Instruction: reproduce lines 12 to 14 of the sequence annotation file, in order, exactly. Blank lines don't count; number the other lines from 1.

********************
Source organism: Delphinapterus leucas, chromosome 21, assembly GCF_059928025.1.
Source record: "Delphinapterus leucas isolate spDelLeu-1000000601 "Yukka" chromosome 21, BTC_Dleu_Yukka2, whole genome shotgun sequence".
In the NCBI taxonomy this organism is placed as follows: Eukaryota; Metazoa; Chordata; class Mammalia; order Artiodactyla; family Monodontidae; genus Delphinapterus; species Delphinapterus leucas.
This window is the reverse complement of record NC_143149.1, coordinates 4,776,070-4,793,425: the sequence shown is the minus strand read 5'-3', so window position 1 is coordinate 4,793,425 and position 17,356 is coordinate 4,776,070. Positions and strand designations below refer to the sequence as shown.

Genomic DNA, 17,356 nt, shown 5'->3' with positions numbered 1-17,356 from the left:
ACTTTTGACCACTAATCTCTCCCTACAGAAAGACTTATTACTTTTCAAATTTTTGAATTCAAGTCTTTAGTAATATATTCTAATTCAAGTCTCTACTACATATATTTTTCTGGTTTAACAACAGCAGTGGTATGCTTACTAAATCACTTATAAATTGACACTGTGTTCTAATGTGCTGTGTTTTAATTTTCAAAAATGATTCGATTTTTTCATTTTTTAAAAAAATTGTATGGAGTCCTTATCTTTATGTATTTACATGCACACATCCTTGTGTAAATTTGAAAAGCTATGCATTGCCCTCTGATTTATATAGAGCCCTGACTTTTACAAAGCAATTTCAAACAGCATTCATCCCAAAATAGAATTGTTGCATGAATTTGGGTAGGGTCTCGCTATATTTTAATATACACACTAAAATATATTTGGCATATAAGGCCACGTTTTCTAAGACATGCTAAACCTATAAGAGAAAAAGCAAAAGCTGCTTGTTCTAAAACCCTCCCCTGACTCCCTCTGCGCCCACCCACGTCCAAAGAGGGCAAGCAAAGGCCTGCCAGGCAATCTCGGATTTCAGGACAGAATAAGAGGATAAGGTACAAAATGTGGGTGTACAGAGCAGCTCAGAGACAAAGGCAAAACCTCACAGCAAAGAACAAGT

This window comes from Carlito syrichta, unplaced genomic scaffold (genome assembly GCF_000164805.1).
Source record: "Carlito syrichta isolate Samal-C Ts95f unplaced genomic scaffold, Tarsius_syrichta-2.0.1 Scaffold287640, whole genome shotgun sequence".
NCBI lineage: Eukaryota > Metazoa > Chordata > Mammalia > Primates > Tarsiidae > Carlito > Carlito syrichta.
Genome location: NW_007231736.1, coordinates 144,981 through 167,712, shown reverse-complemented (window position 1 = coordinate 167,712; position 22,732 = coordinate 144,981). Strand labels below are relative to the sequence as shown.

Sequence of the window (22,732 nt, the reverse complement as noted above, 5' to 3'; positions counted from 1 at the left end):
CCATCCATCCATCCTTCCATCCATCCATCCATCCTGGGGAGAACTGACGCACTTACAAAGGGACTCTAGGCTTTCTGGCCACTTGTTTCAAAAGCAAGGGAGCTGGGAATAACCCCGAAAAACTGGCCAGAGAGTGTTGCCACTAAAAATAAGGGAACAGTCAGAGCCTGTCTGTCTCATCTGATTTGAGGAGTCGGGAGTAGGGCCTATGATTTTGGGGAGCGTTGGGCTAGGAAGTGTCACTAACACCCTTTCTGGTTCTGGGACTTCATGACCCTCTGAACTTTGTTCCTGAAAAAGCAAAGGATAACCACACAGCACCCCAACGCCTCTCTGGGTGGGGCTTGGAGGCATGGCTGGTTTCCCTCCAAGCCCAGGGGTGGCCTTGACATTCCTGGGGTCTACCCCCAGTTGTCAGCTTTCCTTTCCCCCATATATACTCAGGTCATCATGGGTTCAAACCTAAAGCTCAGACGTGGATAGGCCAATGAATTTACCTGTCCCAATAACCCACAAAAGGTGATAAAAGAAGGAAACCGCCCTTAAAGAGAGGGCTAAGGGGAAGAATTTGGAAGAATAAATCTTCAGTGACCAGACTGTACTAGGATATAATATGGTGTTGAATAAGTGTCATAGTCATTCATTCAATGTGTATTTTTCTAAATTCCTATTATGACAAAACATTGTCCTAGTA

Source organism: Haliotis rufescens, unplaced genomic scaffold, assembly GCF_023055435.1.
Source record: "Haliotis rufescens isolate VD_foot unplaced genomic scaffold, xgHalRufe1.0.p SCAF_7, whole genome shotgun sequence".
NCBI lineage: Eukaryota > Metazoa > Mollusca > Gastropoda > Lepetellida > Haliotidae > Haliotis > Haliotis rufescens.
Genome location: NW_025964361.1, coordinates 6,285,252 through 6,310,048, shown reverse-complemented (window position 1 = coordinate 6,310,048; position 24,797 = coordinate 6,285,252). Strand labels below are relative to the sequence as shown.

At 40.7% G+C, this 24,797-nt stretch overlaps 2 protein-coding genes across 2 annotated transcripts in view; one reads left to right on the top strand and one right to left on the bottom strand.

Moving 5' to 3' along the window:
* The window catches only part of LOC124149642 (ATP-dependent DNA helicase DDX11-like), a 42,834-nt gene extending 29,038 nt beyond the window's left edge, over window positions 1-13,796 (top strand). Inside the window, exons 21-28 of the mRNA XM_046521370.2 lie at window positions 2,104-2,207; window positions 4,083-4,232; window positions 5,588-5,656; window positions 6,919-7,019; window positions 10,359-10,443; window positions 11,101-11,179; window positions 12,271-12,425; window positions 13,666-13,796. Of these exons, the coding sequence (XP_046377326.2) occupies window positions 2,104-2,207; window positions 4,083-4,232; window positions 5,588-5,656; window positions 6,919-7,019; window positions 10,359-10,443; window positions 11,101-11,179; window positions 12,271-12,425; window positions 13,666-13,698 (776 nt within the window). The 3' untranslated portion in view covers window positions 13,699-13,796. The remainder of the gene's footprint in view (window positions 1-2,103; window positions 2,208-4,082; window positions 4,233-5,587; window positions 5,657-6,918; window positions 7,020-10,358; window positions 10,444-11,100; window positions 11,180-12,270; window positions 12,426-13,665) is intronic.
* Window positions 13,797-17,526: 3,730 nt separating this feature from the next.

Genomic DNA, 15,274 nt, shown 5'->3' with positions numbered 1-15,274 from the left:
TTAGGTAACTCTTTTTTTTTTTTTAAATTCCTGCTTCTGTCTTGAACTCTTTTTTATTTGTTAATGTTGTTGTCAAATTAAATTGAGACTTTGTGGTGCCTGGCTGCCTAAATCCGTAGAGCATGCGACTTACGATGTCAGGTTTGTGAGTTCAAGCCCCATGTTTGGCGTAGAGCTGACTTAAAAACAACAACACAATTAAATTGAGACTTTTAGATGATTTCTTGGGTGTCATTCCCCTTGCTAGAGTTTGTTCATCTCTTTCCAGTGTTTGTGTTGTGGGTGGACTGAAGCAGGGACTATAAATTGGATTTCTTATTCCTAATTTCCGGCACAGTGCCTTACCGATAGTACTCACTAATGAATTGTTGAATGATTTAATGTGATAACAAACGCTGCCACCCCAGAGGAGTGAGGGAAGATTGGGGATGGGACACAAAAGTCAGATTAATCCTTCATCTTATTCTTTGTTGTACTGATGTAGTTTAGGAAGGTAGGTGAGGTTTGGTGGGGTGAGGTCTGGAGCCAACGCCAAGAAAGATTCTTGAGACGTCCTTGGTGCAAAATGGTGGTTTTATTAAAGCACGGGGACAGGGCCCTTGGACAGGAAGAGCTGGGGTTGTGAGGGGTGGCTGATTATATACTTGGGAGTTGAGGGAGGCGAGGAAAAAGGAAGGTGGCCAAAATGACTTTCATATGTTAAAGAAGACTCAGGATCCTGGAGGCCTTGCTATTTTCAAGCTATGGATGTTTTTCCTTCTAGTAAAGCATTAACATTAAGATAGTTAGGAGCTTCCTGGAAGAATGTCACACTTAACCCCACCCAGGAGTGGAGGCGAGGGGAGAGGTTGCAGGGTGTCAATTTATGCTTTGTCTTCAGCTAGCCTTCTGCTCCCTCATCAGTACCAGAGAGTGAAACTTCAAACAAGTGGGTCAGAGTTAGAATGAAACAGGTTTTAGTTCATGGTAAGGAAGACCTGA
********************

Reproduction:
CCATCCATCCATCCTTCCATCCATCCATCCATCCTGGGGAGAACTGACGCACTTACAAAGGGACTCTAGGCTTTCTGGCCACTTGTTTCAAAAGCAAGGGAGCTGGGAATAACCCCGAAAAACTGGCCAGAGAGTGTTGCCACTAAAAATAAGGGAACAGTCAGAGCCTGTCTGTCTCATCTGATTTGAGGAGTCGGGAGTAGGGCCTATGATTTTGGGGAGCGTTGGGCTAGGAAGTGTCACTAACACCCTTTCTGGTTCTGGGACTTCATGACCCTCTGAACTTTGTTCCTGAAAAAGCAAAGGATAACCACACAGCACCCCAACGCCTCTCTGGGTGGGGCTTGGAGGCATGGCTGGTTTCCCTCCAAGCCCAGGGGTGGCCTTGACATTCCTGGGGTCTACCCCCAGTTGTCAGCTTTCCTTTCCCCCATATATACTCAGGTCATCATGGGTTCAAACCTAAAGCTCAGACGTGGATAGGCCAATGAATTTACCTGTCCCAATAACCCACAAAAGGTGATAAAAGAAGGAAACCGCCCTTAAAGAGAGGGCTAAGGGGAAGAATTTGGAAGAATAAATCTTCAGTGACCAGACTGTACTAGGATATAATATGGTGTTGAATAAGTGTCATAGTCATTCATTCAATGTGTATTTTTCTAAATTCCTATTATGACAAAACATTGTCCTAGTA

Source organism: Haliotis rufescens, unplaced genomic scaffold, assembly GCF_023055435.1.
Source record: "Haliotis rufescens isolate VD_foot unplaced genomic scaffold, xgHalRufe1.0.p SCAF_7, whole genome shotgun sequence".